Do you know that you can lose your ICBC coverage – even though your premiums are fully paid?
Payment apart, the insurance contract between you and ICBC contains several conditions that you must honour. If ICBC concludes that any of the conditions have been broken (or “breached”), ICBC can deny coverage.
Say you were at fault in a car accident. The other driver was injured and sues you for compensation. ICBC could refuse to provide a lawyer to defend the claim against you. Also, if ICBC pays out money to that person, ICBC can later sue you to recover that money.
Here’s an example. Mr. K, the insured, had a Class 5L learner’s licence when he was involved in an accident. He was driving without a qualified accompanying passenger, as required by his licence. He initially told police and the ICBC adjuster when reporting the claim that he was alone in his vehicle. A month later, he told ICBC that he was accompanied by his girlfriend.
The BC Supreme Court said Mr. K was in breach of his insurance policy for driving without a qualified accompanying passenger and making a wilfully false statement. He had to re-pay ICBC the $36,613.63 that ICBC paid out under his liability insurance.
That wasn’t all. Before trial, ICBC had offered to settle with Mr. K and accept $33,000 from him as reimbursement. He refused, though he generally knew what ICBC witnesses would say, and insisted on going through with a four-day trial. As a result, the court slapped Mr. K with “double costs” – meaning he had to pay ICBC twice their legal and court costs (according to a prescribed schedule of fees). This judgment of double costs added significantly to the financial burden of the existing judgment of $36,613.63 against him.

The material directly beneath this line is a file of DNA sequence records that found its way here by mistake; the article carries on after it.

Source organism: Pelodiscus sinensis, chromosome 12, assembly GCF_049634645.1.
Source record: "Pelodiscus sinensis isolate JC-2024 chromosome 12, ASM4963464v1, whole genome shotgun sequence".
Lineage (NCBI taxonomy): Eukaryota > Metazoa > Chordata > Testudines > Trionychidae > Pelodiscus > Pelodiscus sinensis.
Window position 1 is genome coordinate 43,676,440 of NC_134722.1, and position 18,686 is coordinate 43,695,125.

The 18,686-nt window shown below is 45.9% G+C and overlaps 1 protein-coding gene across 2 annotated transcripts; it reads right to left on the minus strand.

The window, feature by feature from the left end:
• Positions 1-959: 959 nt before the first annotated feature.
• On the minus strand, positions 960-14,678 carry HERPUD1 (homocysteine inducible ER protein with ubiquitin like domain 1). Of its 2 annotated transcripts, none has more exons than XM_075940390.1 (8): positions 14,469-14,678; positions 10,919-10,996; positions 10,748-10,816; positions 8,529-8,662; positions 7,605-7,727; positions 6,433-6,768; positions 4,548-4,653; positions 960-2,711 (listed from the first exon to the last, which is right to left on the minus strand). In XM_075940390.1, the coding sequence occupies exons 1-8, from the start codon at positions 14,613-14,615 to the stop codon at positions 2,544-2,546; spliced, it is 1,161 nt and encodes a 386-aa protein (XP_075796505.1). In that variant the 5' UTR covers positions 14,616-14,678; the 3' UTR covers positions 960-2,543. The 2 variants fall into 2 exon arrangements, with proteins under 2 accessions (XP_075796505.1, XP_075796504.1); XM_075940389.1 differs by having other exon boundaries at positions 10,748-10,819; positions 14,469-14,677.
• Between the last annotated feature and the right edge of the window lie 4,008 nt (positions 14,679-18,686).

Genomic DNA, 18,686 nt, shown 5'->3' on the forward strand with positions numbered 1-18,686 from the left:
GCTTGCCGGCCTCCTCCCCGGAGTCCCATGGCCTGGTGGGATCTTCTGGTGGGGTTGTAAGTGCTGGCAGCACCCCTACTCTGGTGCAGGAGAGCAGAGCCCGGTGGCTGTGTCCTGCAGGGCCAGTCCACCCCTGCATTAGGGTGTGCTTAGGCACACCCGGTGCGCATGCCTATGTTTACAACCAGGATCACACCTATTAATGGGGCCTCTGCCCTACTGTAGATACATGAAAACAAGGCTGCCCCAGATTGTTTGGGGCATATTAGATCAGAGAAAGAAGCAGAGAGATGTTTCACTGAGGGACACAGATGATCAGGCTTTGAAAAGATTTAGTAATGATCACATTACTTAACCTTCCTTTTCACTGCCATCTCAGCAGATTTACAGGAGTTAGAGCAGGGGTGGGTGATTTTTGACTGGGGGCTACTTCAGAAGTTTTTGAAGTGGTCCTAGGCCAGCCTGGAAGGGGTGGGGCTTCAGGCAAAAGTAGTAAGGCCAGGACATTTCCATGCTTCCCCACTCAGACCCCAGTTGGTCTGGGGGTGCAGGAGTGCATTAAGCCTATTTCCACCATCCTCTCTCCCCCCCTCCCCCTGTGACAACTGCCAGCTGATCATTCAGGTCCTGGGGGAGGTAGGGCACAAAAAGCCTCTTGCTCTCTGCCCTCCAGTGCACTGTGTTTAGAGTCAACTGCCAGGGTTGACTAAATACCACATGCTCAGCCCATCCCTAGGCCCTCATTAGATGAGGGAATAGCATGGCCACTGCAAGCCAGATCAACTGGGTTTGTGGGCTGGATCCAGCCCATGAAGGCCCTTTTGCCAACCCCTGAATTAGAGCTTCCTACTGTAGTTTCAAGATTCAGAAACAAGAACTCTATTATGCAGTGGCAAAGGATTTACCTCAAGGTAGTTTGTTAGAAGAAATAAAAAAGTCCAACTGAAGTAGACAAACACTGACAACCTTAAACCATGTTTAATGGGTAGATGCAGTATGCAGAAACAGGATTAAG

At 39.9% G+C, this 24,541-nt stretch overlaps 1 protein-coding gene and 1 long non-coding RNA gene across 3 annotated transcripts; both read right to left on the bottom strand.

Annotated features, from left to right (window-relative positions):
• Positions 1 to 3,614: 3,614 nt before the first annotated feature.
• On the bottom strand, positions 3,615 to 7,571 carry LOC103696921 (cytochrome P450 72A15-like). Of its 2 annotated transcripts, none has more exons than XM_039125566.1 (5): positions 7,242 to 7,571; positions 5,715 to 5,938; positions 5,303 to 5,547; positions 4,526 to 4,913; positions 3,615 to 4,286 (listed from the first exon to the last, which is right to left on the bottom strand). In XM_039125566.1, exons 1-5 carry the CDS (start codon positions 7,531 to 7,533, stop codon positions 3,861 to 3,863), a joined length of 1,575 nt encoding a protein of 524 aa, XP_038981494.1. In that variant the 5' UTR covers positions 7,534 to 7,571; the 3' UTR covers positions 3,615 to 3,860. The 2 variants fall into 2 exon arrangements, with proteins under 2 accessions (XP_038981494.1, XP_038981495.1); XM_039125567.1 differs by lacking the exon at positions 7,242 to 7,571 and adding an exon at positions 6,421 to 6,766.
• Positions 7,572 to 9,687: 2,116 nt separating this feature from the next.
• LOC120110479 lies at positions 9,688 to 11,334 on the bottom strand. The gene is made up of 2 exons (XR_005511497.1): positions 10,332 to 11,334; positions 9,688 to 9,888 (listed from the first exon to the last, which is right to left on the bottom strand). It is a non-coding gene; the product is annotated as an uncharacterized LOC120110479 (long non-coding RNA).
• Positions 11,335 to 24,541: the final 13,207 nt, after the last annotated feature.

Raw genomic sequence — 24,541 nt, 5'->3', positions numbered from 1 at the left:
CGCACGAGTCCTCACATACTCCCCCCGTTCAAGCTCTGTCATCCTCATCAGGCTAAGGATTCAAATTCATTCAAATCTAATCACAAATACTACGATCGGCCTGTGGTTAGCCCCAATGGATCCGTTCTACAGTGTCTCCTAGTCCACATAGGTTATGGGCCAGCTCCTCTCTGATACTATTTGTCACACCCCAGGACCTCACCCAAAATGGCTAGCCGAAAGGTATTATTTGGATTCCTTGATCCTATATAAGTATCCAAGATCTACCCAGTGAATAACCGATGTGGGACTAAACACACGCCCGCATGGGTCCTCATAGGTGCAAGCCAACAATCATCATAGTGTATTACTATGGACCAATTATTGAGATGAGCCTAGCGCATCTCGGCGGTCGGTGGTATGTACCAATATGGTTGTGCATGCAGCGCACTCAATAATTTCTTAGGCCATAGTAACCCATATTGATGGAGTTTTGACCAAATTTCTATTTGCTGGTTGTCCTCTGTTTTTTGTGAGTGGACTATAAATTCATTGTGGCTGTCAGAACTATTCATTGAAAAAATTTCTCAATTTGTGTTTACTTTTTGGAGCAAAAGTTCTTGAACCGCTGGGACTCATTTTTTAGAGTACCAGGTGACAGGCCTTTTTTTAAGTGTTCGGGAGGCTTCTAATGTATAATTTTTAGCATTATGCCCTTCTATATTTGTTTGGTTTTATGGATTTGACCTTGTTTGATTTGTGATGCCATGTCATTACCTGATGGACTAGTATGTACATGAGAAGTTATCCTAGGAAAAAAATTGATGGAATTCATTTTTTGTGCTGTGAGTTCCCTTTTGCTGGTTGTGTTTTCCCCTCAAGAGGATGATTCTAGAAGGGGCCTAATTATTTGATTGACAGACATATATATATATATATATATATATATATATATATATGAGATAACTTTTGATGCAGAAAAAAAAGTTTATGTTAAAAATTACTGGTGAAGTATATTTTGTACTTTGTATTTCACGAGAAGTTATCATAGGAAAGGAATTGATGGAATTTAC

But that burden can be far, far worse. Personal injury judgments can run to hundreds of thousands of dollars, or in tragic cases, several million dollars.
ICBC can deny coverage for several reasons. Two conditions, in particular, cause grief for many insured people. One is where ICBC believes the driver was sufficiently impaired due to alcohol. The other is where (to save premiums), the insured person makes a false declaration on the insurance application form about who the principal operator will be or about the main use of the vehicle (for example, says the use is for pleasure, rather than to drive to and from work).
In the first case, ICBC doesn’t need a drunk driving conviction to succeed in denying coverage. They only need enough evidence to show, on balance, that the driver was incapable of properly controlling the vehicle due to drinking alcohol. The test for this is whether the accident could have been avoided if the driver had been sober.
If you get notice that ICBC denies or may deny coverage, or if you are injured in a car accident, you should contact a lawyer promptly to determine your rights.
Janice Mucalov, LL.B. for Gertsoyg & Company. This column provides information only and must not be relied on for legal advice. Please call Gertsoyg & Company at (604) 602-3066 for a free legal consultation concerning your particular case.